Thailand finds itself still impacted by a global economic downturn which has left it too dependent on a rapid foreign tourism rebound assisted by China’s reopening this year. The reopening of the Chinese economy is already presenting challenges with higher airfares being charged by relaunching airlines and increased competition in the export market from Chinese factories.
The chances of Thailand entering into a technical recession in the first quarter of the year rose on Thursday when the country’s exports for January fell by 4.5%, a sharper drop than expected leaving the kingdom with a near-record trade deficit of $4.65 billion for the month. The rising economic headwinds caused by heightened inflation in its export markets now leave the kingdom precariously dependent on accelerated foreign tourism growth this year.
Thailand posted its largest trade deficit in ten years on Thursday when the Ministry of Commerce revealed that exports for January had contracted at a sharper-than-expected rate of 4.5%.
A Reuters poll had earlier forecast a 1% drop.
One of the reasons for the poorer-than-expected outcome was the steep rise in the value of the Thai baht in the opening days of the year which went as high as only ฿32 to the dollar.
Wildly fluctuating Thai currency stung the country’s export drive in January when its value against the dollar soared, 37.6% drop in Thai rubber exports
The Thai currency, which only last October was priced as low as ฿38.2 baht to the dollar, has fallen back since to ฿34.77 with a consensus that it may weaken further in the coming weeks.
The Bank of Thailand has promised to work to stabilise the value of the currency going forward this year.
A summary of the export and trade performance was given by the Deputy Ministry of Commerce Sinit Lertkrai.
He revealed that agricultural exports had declined in January including a 37.6% drop in rubber sales and a 7.6% contraction in cassava output with chilled and frozen seafood off by 12.6%.
Overall, Agricultural products fell by 2.2% while industrial output linked to the sector was off by 3.3%.
Exports to China down by 11.4%, a surprising 2.2% rise in output to Europe, the kingdom’s fourth market
Exports to China in the first month of 2023 dived by 11.4% while the US, Thailand’s largest export market, was off by 5.3%.
Thailand’s exports to Japan and the Asean community also suffered, falling by 9.2% and 3.5% respectively.
The only bright spot for the kingdom’s export drive was a surprising rebound in exports to Europe by 2.2%.
The European Union is Thailand’s fourth largest market.
In December 2022, it signed a Partnership and Cooperation Agreement while negotiations resumed on a proposed free trade agreement which began in 2013 but stalled after the 2014 coup.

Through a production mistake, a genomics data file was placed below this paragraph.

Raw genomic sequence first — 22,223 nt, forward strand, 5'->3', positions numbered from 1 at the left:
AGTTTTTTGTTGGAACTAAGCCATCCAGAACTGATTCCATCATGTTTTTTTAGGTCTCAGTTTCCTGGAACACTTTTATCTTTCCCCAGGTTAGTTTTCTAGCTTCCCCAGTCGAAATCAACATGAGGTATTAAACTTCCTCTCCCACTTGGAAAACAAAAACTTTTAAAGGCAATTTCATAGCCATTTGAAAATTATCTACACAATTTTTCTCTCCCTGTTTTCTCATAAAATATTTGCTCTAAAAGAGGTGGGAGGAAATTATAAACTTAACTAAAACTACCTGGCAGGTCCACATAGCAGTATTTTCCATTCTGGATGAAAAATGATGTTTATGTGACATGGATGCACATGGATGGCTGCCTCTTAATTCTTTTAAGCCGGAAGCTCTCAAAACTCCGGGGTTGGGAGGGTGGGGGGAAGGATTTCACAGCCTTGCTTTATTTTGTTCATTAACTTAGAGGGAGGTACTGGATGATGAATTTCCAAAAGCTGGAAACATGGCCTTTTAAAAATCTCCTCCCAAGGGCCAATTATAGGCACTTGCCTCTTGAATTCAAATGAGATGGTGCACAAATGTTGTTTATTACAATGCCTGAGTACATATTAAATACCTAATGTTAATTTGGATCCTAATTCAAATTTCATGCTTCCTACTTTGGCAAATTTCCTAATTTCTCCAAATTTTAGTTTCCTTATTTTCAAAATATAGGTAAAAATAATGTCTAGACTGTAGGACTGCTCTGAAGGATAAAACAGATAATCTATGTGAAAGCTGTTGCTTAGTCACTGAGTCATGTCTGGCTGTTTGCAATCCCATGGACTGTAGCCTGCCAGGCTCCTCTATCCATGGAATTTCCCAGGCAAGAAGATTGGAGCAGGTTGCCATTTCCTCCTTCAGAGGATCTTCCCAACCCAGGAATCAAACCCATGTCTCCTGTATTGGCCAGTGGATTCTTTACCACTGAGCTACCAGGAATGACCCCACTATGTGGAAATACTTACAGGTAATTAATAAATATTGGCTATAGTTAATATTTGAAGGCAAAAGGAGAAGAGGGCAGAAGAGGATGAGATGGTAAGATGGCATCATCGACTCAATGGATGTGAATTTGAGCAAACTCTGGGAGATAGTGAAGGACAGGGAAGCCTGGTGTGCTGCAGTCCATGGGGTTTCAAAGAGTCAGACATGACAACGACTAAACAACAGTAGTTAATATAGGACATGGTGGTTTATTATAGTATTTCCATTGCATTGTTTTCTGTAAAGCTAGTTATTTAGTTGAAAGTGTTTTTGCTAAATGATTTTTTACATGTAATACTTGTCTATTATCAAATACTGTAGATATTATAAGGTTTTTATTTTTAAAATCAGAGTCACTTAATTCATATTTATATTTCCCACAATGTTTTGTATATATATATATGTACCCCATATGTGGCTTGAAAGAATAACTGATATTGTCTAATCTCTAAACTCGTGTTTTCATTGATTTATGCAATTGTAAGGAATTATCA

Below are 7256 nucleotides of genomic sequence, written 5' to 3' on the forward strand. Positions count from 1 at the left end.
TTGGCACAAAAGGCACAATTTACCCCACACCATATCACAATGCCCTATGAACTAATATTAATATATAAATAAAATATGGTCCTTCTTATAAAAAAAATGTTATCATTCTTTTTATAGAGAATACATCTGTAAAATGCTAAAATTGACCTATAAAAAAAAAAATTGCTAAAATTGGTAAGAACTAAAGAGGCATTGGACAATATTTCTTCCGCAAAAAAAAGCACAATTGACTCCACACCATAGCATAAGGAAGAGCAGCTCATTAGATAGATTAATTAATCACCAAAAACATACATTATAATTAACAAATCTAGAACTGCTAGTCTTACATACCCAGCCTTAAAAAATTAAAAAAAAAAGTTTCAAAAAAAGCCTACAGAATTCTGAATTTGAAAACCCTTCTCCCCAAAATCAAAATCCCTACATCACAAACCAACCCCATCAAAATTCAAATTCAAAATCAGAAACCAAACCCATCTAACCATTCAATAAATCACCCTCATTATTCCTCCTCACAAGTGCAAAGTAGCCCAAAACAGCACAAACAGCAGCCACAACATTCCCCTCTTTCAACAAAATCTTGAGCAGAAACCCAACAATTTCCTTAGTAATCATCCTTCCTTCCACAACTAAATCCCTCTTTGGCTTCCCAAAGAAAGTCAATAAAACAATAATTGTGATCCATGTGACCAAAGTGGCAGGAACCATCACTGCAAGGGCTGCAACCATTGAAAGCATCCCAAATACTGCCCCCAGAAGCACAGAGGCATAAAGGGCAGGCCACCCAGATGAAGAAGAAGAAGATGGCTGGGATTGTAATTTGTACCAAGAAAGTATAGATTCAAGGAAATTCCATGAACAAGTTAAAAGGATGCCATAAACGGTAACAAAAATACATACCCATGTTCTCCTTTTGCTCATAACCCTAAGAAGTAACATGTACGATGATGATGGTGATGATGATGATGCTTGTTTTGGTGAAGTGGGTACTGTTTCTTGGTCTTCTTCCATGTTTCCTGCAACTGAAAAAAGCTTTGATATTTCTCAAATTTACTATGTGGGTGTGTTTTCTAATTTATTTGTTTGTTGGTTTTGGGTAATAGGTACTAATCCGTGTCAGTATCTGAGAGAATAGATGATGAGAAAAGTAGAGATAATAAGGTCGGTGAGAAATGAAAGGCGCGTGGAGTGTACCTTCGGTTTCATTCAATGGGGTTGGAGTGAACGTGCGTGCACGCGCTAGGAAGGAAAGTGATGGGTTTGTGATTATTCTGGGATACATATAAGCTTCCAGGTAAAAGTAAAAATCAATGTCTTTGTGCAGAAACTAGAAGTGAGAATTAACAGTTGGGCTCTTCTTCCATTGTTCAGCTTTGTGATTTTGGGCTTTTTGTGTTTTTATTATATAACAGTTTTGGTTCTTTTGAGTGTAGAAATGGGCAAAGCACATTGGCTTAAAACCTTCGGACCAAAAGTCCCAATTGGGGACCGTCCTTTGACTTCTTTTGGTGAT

Consumers in export markets put off purchases due to impeded spending power brought on by inflation
The minister told reporters however that the main reason for the fall in exports in the opening month of the year was related to manufacturing goods as consumers in export markets were put off spending due to rising inflation worldwide which dented their spending power.
‘Exports in January fell because they were impacted by many factors such as high trading partner inflation causing consumers to postpone their purchases of new and luxury products. Therefore, the export products are computers and equipment and gems and jewellery while the world’s manufacturing sector contracted causing trading partners to reduce imports of new products in the manufacturing sector, such as chemicals, electronic equipment and machinery.’
Trade deficit boosted by more expensive oil but there are hopes that Chinese output is on the rise and hence demand but it is a double-edged sword
The Chairman of the Thai National Shippers’ Council Mr Chaichan Chareonsuk was optimistic and blamed the deterioration in the country’s performance squarely on the elevated value of the baht in January.
He was more optimistic about the coming months and pointed to reduced freight costs, a weaker baht and reports that manufacturing in China in recent weeks has grown at its fastest pace in 10 years.
Some experts have cautioned, however, that this growth in Chinese output may, in fact, displace Thai exports by causing cut-price competition in the manufacturing sector for Thai exporters.
The figures released by the ministry show that Thailand notched up a trade deficit of $4.649 billion in January as the kingdom saw strong energy imports with rising domestic activity while the price of a barrel of imported oil rose from $77 a barrel in December to $84 a barrel in January.